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Meal Prepping 101: A Guide for Beginners

“How do I start?” is a common question people ask when considering improving their diet and making healthier choices.

Whether for a specific period of time or on an ongoing basis, the best way to start is to prepare your environment (pantry, fridge and freezer) and plan what you’re going to be eating then batch cook into individual portions – also known as meal prepping.

You can prep for up to a week (and longer if your meals go straight into the freezer for later), depending on how much space you have, how many people you’re prepping for, what kind of food you’re making (eg. vegetable dishes will last better and longer than meat-based ones) and your schedule.

Meals prepping has lots of benefits:

  • Time: You only need to do one large shop every now and then (instead of every time you need to make dinner), and prepping multiple meals at once meals you’re in the kitchen less
  • Money: No food waste (ie. fresh vegetables going off because you didn’t get around to using them) and no buying expensive takeaway or snack foods
  • Stress: You always know you’ll have a healthy meal and won’t feel tempted to buy something that’s not.


A step-by-step guide to meal prepping

1. Clean out your kitchen

Go through your pantry, fridge and freezer and bin the opened or out-of-date items, donate any canned goods to charity, or even give leftovers to friends. Just get rid of all the junk. If there’s anything your family will eat that you’d prefer not to, move it to another shelf where you can’t see it. (Or just try to get rid of it without them noticing!) And a word of warning: do NOT keep that unopened packet of chocolate biscuits – you will eat them in a moment of weakness.

2. Make a meal plan

Plan out your schedule for the upcoming week or however long you want to prep for, say four or five days. Include all commitments such as work, study, social engagements and exercise. (You can pick up weekly planners from most newsagents or stores like Kiki K, find a template online, or just make one yourself – it doesn’t have to be fancy.) *Update: Get your free weekly meal planner here!*

Then plan your meals, considering:

  • Your budget: Hearty stews in the slow cooker are budget-friendly; fresh salmon fillets not so much
  • When you can cook: When you have extra time (eg. two or three hours on a Sunday) that you can prep lots at once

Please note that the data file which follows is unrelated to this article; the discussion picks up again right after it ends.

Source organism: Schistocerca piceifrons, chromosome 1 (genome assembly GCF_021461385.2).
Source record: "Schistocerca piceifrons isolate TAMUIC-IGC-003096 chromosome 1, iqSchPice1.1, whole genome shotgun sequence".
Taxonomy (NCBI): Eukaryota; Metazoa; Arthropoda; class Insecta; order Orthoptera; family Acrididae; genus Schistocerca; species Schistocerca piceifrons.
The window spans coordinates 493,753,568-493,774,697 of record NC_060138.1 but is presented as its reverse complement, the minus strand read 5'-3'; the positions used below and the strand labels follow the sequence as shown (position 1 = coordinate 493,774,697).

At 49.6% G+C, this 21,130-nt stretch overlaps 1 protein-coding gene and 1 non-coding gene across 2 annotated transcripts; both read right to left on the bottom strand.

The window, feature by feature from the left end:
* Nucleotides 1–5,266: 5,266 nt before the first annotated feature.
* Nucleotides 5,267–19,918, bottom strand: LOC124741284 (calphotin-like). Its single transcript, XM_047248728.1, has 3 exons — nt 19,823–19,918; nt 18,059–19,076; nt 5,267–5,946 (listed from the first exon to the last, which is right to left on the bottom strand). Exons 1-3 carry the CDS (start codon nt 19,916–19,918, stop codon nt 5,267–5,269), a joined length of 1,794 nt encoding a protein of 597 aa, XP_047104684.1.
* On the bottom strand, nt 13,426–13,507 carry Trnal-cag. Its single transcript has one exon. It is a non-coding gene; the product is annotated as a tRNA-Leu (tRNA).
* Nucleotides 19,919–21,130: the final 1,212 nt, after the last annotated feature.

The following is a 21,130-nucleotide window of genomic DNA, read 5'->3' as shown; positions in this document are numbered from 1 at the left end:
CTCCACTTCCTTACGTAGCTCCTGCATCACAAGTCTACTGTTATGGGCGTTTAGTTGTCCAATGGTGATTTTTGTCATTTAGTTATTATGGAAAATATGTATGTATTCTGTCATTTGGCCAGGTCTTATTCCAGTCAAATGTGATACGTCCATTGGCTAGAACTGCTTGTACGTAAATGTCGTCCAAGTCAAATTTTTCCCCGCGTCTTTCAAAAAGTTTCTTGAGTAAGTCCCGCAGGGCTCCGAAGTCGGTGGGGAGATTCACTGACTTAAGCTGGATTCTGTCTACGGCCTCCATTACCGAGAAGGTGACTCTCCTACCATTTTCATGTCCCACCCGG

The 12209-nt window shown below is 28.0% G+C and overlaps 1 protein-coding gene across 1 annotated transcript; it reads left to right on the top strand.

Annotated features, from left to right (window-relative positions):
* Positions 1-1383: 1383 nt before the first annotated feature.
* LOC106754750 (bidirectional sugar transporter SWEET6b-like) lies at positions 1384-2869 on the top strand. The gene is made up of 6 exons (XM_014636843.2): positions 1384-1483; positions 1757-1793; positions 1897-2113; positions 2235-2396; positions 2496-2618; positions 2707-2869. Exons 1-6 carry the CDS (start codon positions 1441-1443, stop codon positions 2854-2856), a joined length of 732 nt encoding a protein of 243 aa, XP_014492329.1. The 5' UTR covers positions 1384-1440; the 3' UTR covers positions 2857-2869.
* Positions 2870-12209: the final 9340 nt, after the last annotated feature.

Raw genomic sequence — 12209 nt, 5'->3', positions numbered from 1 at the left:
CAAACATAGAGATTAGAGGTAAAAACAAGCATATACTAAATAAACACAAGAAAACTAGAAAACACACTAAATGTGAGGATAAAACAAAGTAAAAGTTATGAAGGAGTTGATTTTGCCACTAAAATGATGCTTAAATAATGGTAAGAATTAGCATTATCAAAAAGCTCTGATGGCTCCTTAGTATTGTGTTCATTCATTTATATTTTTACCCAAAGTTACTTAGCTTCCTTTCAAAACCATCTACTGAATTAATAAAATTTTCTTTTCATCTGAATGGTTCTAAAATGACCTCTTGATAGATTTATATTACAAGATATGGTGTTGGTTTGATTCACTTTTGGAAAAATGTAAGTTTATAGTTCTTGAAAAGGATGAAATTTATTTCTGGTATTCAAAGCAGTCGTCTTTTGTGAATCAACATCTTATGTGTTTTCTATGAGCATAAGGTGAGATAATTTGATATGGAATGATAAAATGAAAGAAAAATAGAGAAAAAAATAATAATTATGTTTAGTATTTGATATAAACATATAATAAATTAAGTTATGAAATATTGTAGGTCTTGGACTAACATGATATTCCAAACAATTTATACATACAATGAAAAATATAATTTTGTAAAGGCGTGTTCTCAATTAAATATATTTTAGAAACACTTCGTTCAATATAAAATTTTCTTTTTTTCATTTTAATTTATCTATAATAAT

• When you can’t cook: So which nights you’ll need to make extra to have leftovers dinner the next day
  • Volume: How many people you need to cook for, and how much they’ll each eat at one time
  • Existing food: What you already have in the pantry/fridge/freezer that you can use, and what you’ll need to buy.

3. Make a list

Once you've chosen your recipes, make a list. It’s easy if you divide everything into sections of where you need to go to get it: e.g. supermarket, farmers’ market, butcher, health store. Make it comprehensive and only stick to items on the list (no extra potato chips if you're hungry!).

4. Go shopping

Aim to do all of your fruit and vegetable shopping at the closest farmers’ markets so it will be the most local, fresh and cheap produce. (To be extra environmentally friendly, use reusable bags.)

Bulk whole foods stores are the best place to get pantry items – think coconut flakes for $3/kg (instead of $30/kg packaged from health food stores), nuts at half the price of chain supermarkets, hard-to-get spices and a wide range of local and organic products.

After you’re done shopping, wash and store everything properly. My post How to Wash and Store Your Fresh Produce has good tips.

5. Cook!

Set aside a few hours and cook. On a Sunday after a visit to the markets is good, when you can make your dinner that night plus prep for the upcoming week’s breakfasts and lunches. Also, cook in large batches – make double and freeze the extra in individual portions. (Write the date on the container lid in a whiteboard pen so you know how fresh it is.) (Note: Think about food storage. Do you have enough containers to store your meals? Do you have the right ones – the correct sizes, the ones with the little dividers in the middle, plastic ziplock bags, or a lunch box or cooler bag if you don’t have fridge access during the day? If not, it’s worth investing in good quality food storage, like Tupperware or better yet glass containers like the Pyrex ones.)

Good luck! I believe in you,


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